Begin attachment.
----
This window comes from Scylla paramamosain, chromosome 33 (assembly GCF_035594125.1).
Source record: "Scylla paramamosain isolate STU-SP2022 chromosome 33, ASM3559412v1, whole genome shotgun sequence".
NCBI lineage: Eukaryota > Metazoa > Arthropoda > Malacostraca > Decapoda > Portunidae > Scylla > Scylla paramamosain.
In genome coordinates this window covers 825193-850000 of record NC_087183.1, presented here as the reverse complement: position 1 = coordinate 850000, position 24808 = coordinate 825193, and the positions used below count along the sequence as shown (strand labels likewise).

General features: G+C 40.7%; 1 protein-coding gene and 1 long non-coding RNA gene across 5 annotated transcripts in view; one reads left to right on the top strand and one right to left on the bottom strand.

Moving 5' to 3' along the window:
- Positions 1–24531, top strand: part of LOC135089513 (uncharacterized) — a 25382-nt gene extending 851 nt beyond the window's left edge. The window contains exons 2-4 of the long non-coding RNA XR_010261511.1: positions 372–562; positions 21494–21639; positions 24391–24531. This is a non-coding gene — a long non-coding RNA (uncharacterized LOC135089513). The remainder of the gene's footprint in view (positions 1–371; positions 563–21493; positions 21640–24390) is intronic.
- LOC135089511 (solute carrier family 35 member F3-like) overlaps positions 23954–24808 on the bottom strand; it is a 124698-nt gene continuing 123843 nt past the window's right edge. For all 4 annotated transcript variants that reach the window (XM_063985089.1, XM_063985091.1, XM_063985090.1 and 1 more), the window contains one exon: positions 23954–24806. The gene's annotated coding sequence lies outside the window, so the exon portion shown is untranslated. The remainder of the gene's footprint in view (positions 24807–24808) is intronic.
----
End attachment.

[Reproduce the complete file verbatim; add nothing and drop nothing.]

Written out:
This window comes from Scylla paramamosain, chromosome 33 (assembly GCF_035594125.1).
Source record: "Scylla paramamosain isolate STU-SP2022 chromosome 33, ASM3559412v1, whole genome shotgun sequence".
NCBI lineage: Eukaryota > Metazoa > Arthropoda > Malacostraca > Decapoda > Portunidae > Scylla > Scylla paramamosain.
In genome coordinates this window covers 825193-850000 of record NC_087183.1, presented here as the reverse complement: position 1 = coordinate 850000, position 24808 = coordinate 825193, and the positions used below count along the sequence as shown (strand labels likewise).

General features: G+C 40.7%; 1 protein-coding gene and 1 long non-coding RNA gene across 5 annotated transcripts in view; one reads left to right on the top strand and one right to left on the bottom strand.

Moving 5' to 3' along the window:
- Positions 1–24531, top strand: part of LOC135089513 (uncharacterized) — a 25382-nt gene extending 851 nt beyond the window's left edge. The window contains exons 2-4 of the long non-coding RNA XR_010261511.1: positions 372–562; positions 21494–21639; positions 24391–24531. This is a non-coding gene — a long non-coding RNA (uncharacterized LOC135089513). The remainder of the gene's footprint in view (positions 1–371; positions 563–21493; positions 21640–24390) is intronic.
- LOC135089511 (solute carrier family 35 member F3-like) overlaps positions 23954–24808 on the bottom strand; it is a 124698-nt gene continuing 123843 nt past the window's right edge. For all 4 annotated transcript variants that reach the window (XM_063985089.1, XM_063985091.1, XM_063985090.1 and 1 more), the window contains one exon: positions 23954–24806. The gene's annotated coding sequence lies outside the window, so the exon portion shown is untranslated. The remainder of the gene's footprint in view (positions 24807–24808) is intronic.